Verchot et al. (1999) recognized the limitations associated with the minimum flux detection calculation identified in Eq.  and implemented a modification of the regression significance procedure whereby all their measured fluxes were ranked. The minimum detection limit was then determined as the flux threshold where >67% of the measured fluxes were significant. These authors reported a minimum detectable flux for N2O emission of 0.6 ng N cm−2 h−1. To compare this value with our results, we used the Verchot et al. (1999) chamber dimensions, deployment time, and sampling intensity to calculate that a flux of 0.6 ng N cm−2 h−1 corresponds to a headspace concentration change of detection limit of 29.9 nL L−1 h−1 (at 25°C and 1 atmosphere pressure). Results of our study indicate that this detection limit corresponds to a measurement precision of approximately 0.02 (at four sampling points, a 0.5-h deployment, and an ambient N2O concentration of 320 nL L−1). The approach adopted by Verchot et al. (1999) is more defensible than simply assessing regression goodness of fit; however, the assumption that 67% of the significant fluxes in any given data set exceed the actual minimum detectable flux is arbitrary.
Assessment of the minimum detectable flux could be determined experimentally by placing a chamber on a non–trace gas producing surface (e.g., a linoleum floor), sampling the headspace gas concentration of the chamber over time, and computing an apparent flux. However, this process would have to be repeated extensively to obtain reliable probability estimates associated with each flux determination. Monte Carlo sampling allows for the same analysis to be conducted mathematically and facilitates assessment of the effects of measurement precision on detection limit. In our evaluations we minimized the Type II error rate associated with the regression analyses by imposing the condition that all the regression-derived fluxes (LR, Quad, rQuad, and HMR) are significantly different from zero. Thus, the flux detection limits calculated by our procedure can be considered conservative estimates.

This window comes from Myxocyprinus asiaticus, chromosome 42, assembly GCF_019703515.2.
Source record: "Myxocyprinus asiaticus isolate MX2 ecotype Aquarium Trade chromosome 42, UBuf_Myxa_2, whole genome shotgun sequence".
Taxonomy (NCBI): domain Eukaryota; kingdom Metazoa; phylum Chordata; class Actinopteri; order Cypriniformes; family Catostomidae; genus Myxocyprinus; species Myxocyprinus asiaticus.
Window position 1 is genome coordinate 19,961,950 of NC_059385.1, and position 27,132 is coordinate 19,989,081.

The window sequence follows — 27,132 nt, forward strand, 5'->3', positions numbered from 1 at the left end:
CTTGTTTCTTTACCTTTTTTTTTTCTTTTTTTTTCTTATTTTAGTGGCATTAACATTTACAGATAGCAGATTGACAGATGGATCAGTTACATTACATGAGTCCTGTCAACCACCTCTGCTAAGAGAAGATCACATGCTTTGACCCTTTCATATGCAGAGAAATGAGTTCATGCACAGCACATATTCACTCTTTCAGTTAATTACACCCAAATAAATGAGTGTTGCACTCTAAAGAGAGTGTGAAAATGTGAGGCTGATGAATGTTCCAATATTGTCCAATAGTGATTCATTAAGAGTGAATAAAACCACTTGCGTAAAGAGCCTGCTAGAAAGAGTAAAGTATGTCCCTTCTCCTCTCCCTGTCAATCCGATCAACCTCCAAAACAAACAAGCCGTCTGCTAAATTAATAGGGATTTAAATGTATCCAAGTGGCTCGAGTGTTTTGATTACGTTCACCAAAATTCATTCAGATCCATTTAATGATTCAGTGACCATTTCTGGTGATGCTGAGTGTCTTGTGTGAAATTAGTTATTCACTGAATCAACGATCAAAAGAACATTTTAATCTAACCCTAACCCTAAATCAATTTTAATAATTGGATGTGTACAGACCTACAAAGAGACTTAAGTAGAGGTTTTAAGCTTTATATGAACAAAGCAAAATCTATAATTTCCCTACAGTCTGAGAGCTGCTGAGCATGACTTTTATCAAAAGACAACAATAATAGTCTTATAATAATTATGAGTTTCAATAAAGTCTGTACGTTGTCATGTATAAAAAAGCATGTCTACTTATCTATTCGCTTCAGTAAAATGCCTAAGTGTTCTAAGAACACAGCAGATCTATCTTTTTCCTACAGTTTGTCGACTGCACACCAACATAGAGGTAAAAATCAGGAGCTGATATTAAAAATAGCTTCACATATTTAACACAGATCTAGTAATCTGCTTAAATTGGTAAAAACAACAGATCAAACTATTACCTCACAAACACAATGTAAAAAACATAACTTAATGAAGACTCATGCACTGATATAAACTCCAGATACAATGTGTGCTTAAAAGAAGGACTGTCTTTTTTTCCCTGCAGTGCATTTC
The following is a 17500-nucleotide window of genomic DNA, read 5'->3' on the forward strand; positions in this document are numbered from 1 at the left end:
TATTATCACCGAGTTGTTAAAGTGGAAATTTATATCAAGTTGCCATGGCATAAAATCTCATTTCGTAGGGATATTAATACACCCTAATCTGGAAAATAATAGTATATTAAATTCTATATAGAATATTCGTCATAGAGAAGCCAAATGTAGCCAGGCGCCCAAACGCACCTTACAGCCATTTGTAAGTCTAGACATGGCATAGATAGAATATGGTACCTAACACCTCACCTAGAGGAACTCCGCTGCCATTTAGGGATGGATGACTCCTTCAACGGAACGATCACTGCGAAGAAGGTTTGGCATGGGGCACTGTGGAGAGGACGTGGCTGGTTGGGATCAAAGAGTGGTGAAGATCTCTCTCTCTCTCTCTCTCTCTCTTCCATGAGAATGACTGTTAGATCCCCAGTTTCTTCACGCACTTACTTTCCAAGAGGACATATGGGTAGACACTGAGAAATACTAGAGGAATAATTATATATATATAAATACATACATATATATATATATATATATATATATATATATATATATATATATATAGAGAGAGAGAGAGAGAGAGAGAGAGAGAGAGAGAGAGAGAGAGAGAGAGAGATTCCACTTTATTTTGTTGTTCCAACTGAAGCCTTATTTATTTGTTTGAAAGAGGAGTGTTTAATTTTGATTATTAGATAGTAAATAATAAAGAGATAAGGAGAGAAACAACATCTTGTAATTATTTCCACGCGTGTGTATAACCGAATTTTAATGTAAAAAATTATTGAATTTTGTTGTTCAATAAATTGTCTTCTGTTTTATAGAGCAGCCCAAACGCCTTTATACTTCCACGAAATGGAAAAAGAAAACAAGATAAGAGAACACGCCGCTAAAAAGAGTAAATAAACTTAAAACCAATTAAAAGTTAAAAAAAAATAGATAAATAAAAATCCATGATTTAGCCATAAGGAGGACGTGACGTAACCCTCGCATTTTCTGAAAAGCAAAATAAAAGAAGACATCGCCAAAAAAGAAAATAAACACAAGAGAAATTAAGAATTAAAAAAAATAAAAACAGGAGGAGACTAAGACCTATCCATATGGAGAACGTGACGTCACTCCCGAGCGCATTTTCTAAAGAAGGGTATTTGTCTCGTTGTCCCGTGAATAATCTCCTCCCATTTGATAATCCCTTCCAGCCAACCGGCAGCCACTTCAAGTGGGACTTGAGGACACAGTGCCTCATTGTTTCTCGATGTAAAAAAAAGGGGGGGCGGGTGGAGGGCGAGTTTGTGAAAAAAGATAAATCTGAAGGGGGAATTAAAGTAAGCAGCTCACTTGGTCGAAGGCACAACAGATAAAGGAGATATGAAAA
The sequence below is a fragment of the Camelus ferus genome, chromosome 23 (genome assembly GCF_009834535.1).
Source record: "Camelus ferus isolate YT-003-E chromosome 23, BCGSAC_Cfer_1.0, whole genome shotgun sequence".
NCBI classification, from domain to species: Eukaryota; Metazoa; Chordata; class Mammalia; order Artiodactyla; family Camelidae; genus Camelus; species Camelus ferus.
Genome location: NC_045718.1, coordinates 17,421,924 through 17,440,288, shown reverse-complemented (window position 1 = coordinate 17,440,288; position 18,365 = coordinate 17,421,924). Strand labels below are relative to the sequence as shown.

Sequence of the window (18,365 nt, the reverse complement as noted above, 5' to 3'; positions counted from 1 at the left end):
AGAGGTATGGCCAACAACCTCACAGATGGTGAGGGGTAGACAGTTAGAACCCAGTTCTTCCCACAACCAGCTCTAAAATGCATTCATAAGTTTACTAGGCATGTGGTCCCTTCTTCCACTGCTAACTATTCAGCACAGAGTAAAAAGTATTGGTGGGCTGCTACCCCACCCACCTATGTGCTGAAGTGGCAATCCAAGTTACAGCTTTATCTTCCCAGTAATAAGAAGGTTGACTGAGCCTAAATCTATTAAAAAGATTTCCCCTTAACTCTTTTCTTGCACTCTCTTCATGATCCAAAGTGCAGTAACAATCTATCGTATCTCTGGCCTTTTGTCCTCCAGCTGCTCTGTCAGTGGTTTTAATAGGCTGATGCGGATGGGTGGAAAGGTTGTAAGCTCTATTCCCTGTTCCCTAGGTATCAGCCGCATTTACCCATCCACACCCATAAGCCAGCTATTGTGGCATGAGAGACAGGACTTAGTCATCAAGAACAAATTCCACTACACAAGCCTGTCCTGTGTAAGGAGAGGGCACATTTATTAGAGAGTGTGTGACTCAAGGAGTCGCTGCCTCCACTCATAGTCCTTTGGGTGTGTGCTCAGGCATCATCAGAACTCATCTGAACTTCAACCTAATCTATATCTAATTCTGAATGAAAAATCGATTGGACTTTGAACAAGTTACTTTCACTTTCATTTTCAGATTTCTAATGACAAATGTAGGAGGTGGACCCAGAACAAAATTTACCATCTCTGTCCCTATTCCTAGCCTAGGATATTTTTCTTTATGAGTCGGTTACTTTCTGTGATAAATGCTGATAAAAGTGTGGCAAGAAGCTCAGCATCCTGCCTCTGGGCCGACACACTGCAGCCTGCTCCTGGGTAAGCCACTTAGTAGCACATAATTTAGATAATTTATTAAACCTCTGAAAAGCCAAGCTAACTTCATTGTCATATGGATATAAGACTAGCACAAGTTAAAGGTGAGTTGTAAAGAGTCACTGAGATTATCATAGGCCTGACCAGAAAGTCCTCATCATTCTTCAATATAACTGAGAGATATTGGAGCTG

We observed linear relationships between analytical precision and minimum detectable flux. In addition to analytical and sampling precision, chamber deployment time, sampling intensity, and flux calculation method affect the detection limits associated with chamber headspace gas concentration changes over time. The regression relationships shown in Table 7 summarize these effects and can be used to compute a minimum detection limit for any gas.
As an illustration, we used the mean ambient concentrations and the associated sampling and analytical precision estimates shown in Fig. 2 to calculate the minimum detectable fluxes for N2O, CH4, and CO2 determined by the Quad method (Table 8). The first step in implementing this procedure is to calculate θ (the scaled slope factor using the coefficients of the exponential equation associated with the rQuad method with three time points). The slope factor for each gas is then calculated by multiplying θ by the ambient concentration of the gas of interest. The resulting slope factors for each gas are multiplied by the sampling and analytical precision of each gas to obtain the positive flux detection limit. Multiplication of the positive flux detection limits by −1 yields the negative flux detection limits. These flux detection limits have units of ηL−1 h−1. Conversion of these values to flux units of mass per unit area can easily be done if the temperature, pressure, and chamber dimensions are known. When this is done, chamber size (specifically height) affects how the ηL L−1 h−1 detection limit is translated into a gas flux value expressed on an areal basis. A detailed description of flux detection limit calculations is provided in the supplementary materials.
|Mean ambient concentration, ηL−1 (N2O); mL L−1 (CH4 and CO2)||323||1.79||385.5|
|Deployment time, h||0.667||0.667||0.667|